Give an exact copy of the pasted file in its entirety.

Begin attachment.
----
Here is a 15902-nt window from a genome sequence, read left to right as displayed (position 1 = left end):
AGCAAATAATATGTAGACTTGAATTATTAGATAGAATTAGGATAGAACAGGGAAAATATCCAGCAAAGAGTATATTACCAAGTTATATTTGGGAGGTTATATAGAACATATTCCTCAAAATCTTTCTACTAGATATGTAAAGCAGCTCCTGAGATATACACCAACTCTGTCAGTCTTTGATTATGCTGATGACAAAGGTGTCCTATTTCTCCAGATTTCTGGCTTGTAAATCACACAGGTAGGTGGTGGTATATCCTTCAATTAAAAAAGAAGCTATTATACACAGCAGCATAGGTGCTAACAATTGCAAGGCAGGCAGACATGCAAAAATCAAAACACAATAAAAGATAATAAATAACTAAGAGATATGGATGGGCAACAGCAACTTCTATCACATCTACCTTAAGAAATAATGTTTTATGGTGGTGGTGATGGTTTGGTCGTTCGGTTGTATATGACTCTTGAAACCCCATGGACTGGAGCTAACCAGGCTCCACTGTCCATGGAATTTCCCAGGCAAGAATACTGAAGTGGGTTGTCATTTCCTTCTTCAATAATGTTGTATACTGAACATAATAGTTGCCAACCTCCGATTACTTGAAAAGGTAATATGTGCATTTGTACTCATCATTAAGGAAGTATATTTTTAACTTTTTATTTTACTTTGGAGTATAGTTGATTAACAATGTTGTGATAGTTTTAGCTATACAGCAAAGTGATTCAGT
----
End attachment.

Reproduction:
Here is a 15902-nt window from a genome sequence, read left to right as displayed (position 1 = left end):
AGCAAATAATATGTAGACTTGAATTATTAGATAGAATTAGGATAGAACAGGGAAAATATCCAGCAAAGAGTATATTACCAAGTTATATTTGGGAGGTTATATAGAACATATTCCTCAAAATCTTTCTACTAGATATGTAAAGCAGCTCCTGAGATATACACCAACTCTGTCAGTCTTTGATTATGCTGATGACAAAGGTGTCCTATTTCTCCAGATTTCTGGCTTGTAAATCACACAGGTAGGTGGTGGTATATCCTTCAATTAAAAAAGAAGCTATTATACACAGCAGCATAGGTGCTAACAATTGCAAGGCAGGCAGACATGCAAAAATCAAAACACAATAAAAGATAATAAATAACTAAGAGATATGGATGGGCAACAGCAACTTCTATCACATCTACCTTAAGAAATAATGTTTTATGGTGGTGGTGATGGTTTGGTCGTTCGGTTGTATATGACTCTTGAAACCCCATGGACTGGAGCTAACCAGGCTCCACTGTCCATGGAATTTCCCAGGCAAGAATACTGAAGTGGGTTGTCATTTCCTTCTTCAATAATGTTGTATACTGAACATAATAGTTGCCAACCTCCGATTACTTGAAAAGGTAATATGTGCATTTGTACTCATCATTAAGGAAGTATATTTTTAACTTTTTATTTTACTTTGGAGTATAGTTGATTAACAATGTTGTGATAGTTTTAGCTATACAGCAAAGTGATTCAGT